My daughter was very similar, albeit at a slightly younger age (she’s nearly 7 now). Is he a first child? Parents do overstress this point and by the second / third are much more laissez faire.
For advice – as said above. Particularly, give him small portions, don’t overstack his plate, let him clear it and ask for more as he wants.
No child of that age with access to food will starve themselves. Are his energy levels good – that alone will tell you if he’s getting enough intake. Quality can come later.Posted 7 years ago
Yeah, portion size is important.
We are just redeploying tactics with our 3 yr olds – smaller portions, let them decide when they have finished, no snacks or dessert if they haven’t eaten, making them excuse themselves when they have finished etc – just trying to make them feel they are in control of their own eating. It seems to be working at the moment.
As someone once said, a kid won’t starve so try to make the experience as stress-free as possible.Posted 7 years ago
Twin 1 is like this for us (perhaps not as extreem) some of the foods we eat make her wretch. Twin 2 eats anything, I am a more picky eater than her….
Anyway with twin 1 we just make sure we fit a healthy balance within the constraints, we only make an issue if the agreed core fruit and veg are not eaten, and then its only by removal of a reward. Its fine to leave stuff in our house, but you don’t get a treat.
Normal dinner time would be plain pasta, plus some sweetcorn and brocolli. The brocolli is eaten last when the withdrawal of a treat is evident, but if she wants to leave carbs or protein thats fine.Posted 7 years ago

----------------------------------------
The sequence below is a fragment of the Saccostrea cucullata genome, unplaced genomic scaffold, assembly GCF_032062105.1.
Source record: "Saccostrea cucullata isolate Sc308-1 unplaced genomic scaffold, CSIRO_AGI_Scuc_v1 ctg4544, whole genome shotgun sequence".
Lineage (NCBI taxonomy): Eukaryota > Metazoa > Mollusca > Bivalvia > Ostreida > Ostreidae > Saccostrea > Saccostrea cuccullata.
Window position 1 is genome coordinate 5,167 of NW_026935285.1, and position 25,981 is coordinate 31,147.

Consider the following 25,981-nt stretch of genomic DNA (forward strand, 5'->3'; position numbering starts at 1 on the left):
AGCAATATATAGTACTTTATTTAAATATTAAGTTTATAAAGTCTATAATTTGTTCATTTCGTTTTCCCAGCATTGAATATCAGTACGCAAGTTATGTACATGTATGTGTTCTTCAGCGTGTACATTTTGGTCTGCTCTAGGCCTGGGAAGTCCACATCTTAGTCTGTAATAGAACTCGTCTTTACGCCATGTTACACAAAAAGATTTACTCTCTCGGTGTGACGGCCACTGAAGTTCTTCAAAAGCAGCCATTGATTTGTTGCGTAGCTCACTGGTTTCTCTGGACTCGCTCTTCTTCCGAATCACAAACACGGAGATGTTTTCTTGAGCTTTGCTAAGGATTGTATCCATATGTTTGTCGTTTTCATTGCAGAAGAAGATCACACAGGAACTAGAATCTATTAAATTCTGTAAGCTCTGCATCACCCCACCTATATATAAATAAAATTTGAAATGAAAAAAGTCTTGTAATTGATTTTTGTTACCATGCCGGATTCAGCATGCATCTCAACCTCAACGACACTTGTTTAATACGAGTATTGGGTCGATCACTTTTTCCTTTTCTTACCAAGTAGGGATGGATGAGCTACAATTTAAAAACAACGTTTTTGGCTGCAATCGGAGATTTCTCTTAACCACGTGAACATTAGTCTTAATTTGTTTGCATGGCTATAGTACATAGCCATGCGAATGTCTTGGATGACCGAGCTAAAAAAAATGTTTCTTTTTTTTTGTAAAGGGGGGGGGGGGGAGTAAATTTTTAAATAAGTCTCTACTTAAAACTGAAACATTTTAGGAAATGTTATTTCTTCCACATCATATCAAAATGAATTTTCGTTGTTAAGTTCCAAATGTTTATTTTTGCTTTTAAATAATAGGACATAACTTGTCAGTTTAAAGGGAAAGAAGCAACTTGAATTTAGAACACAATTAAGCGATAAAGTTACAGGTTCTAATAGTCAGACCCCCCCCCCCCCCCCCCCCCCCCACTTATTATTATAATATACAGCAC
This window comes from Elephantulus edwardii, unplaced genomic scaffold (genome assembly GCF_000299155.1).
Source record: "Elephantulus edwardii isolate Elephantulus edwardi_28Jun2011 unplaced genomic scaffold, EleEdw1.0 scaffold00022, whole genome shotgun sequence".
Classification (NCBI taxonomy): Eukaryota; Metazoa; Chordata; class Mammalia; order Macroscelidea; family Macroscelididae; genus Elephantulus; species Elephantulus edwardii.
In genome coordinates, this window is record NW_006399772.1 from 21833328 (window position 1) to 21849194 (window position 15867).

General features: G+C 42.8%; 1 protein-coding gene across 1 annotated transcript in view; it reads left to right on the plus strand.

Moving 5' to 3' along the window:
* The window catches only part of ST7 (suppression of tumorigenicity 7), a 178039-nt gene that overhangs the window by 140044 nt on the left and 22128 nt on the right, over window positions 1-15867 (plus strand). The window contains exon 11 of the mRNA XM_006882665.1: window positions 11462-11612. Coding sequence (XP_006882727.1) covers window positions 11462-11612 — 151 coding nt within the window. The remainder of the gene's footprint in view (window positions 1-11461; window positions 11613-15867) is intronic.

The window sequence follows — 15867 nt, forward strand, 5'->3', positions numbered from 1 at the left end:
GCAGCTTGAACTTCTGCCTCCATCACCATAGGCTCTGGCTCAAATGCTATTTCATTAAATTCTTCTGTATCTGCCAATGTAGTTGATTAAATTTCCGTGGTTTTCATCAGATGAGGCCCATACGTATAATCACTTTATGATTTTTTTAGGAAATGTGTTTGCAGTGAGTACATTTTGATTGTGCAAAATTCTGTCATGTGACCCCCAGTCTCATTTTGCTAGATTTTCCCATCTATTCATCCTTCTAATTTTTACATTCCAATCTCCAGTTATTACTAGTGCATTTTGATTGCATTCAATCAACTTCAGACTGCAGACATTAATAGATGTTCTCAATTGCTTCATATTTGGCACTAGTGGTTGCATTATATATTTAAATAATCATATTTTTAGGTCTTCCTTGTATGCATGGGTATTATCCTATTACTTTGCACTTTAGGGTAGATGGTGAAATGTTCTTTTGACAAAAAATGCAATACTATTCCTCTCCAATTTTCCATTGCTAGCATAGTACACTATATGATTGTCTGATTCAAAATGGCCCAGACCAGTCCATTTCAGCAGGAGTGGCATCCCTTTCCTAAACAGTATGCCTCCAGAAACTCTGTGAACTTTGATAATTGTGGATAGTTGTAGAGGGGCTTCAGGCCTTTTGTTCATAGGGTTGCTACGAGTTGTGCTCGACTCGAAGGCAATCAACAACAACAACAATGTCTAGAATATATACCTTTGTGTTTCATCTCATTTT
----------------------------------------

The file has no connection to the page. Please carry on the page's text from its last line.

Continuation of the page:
Not first child. His sister was fussy and still is but to me only typical of any child. His problems have really run all the way though from going to solids though definitely getting worse.
Energy levels are good – but then most of the things he does eat are carbs. My main concern is lack of protein and fat. I don’t think any of us care about quality as much as wanting him to eat a little more and more range. As said he does eat fruit but not everyday.
Thanks for input folks.Posted 7 years ago
My niece had problems with constipation when she was very little and her brain made the connection food = pain hence no food = no pain
Shes now in her early teens and basically only eats soft bland food anything of volume or substance and she wont eat it.Posted 7 years ago
Erm, just coming at this from another direction – enlarged tonsils? Throat dilatation needed? Could be physical so not easy to tell.Posted 7 years ago